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Foynes bids farewell to Hollywood legend Maureen O’Hara

Maureen, accompanied by her grandson Conor Fitzsimons and US ambassador Margaret Heckler, attended the opening of the flying boat museum in 1989 and below, on her last visit to Foynes in 2011 with museum staff Elaine Enright and Joan Maher
MAUREEN O’Hara’s long association with Limerick, and in particular with Foynes, came to a quiet and dignified end last Saturday when Ireland’s favourite Hollywood star died in her home at Boise, Idaho.

MAUREEN O’Hara’s long association with Limerick, and in particular with Foynes, came to a quiet and dignified end last Saturday when Ireland’s favourite Hollywood star died in her home at Boise, Idaho.

She was 95 and had been cared for in her last years by her grandson, Conor Fitzsimons.

But with her death, Foynes has lost one of its best advocates and most passionate ambassadors. And this was acknowledged by Mayor of Limerick City and County, Cllr Liam Galvin who paid tribute to Ms O’Hara for her support and patronage of the Foynes Flying Boat and Maritime Museum.

Since her death, tributes, led by President Michael D Higgins, have come thick and fast for the Dublin-born actress who gained stardom for her roles in The Quiet Man and Miracle on 34th Street especially. “I have often said that The Quiet Man is my personal favourite of all the pictures I have made,” Maureen stated. “It is the one I am most proud of, and I tend to be very protective of it. I loved Mary Kate Danaher. I loved the hell and fire in her.”

But in Foynes, she is remembered as a friend, as Maureen. And hundreds of photographs and thousands of autographs that have been treasured down through the years are evidence of that.

“She was always very accessible,” Margaret O’Shaughnessy, director of the Foynes Flying Boat and Maritime Museum said this week. “I have seen her signing autographs for hours.”

And whenever Maureen saw a camera pointed, the professional in her came out and she glowed. Even in the most amateur of photographs, her star quality shone out.

Foynes was always close to Maureen’s heart, Margaret said, because of its connection with her husband, Charlie Blair.

“Charlie Blair, Maureen always told the story, flew the last scheduled seaplane out of Foynes in October 1945 and two days later, October 24, 1945, he flew the first DC4 into Rinneanna, now Shannon Airport. On that very same day, but 70 years later, Maureen died,” Margaret said.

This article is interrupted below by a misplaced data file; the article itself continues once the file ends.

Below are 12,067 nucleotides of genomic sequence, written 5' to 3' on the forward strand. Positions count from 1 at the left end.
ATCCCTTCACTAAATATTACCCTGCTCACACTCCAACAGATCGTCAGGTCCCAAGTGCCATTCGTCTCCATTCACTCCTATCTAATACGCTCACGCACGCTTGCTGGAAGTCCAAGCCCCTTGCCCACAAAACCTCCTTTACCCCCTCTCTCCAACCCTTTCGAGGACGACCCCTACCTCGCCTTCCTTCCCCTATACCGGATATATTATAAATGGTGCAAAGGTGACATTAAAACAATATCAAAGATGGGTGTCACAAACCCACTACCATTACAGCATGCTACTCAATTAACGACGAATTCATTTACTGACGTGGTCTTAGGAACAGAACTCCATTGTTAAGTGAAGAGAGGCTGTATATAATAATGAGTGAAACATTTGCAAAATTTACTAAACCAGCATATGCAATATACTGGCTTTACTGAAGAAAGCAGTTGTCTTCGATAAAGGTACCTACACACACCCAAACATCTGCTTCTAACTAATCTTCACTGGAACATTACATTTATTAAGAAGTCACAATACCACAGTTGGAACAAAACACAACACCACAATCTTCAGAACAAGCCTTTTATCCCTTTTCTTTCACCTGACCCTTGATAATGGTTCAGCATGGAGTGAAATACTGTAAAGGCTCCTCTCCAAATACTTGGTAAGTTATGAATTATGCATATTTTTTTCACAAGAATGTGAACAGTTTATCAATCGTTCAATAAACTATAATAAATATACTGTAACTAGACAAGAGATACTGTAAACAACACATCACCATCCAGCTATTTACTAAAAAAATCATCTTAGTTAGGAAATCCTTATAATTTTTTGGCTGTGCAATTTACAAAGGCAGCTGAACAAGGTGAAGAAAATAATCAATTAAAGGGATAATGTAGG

And she recalled that Maureen was one of the first to encourage her in 1986 when she was trying to get the flying boat museum from idea to reality. “I rang her in her home in Glengariff and I told her what I was thinking and she said: Don’t mind thinking about it. Do it. You must do it”,” Margaret recalled.

Three years later, Maureen O’Hara officially opened the museum in Foynes, which was then housed in just four rooms, and rarely missed an opportunity afterwards to promote the museum. “From a PR perspective, she was able to get it that international profile and that was hugely important in the beginning,” Margaret said.

When the Irish Coffee Festival was established in 1992, Maureen was a regular visitor. And even when Maureen couldn’t be there in person, she made a video link presentation. “I remember one year, Seamus Hennessy was MC and he sang The Lake Isle of Innisfree from The Quiet Man to her over the link,” Margaret recalled.

Maureen’s visits often coincided with her birthday, August 17 and her 80th birthday was celebrated in the Dunraven Arms Hotel in 2000. She also insisted that the premiere of Only the Lonely, the film for which she came out of retirement, would take place in Limerick, in the old Savoy Cinema.

Margaret described Maureen O’Hara as a very strong-willed woman. “She was so proud to be Irish. She never let that go through all the years. She never wanted a fuss. She was always down to earth.”

She also recalled that Maureen, following Charlie Blair’s death in 1978, became the first woman president or chief executive of an aviation company, Antilles Air Boats and edited the Virgin Islands magazine. “She gave it up because she said she was tired of dealing with men and bad language,” Margaret recalled.

“It is the end of a certain piece of history,” she added. For Margaret personally, it is not just the end of a long professional connection but the end of a friendship.

“We had nearly 30 years of friendship. That is a long time,” she said, revealing that she spoke to Maureen every three or four weeks, the last time in early October.

Maureen’s wish was to be buried with her late husband Brigadier Gen Blair in Arlington’s military cemetery and Margaret O’Shaughness intends to attend it.

Seamus Hennessy, who was a great fan of Maureen’s and who visited her in her New York home, also hopes to attend the funeral. “She was a lovely lovely lady,” he said. “We will miss her and the very special way she had. She was a star to her fingertips.”

An exhibition of Maureen O’Hara photographs and memorabilia is planned for the Foynes Flying Boat and Maritime Museum in the New Year. “It will be our tribute to Maureen,” Margaret O’Shaughnessy said.

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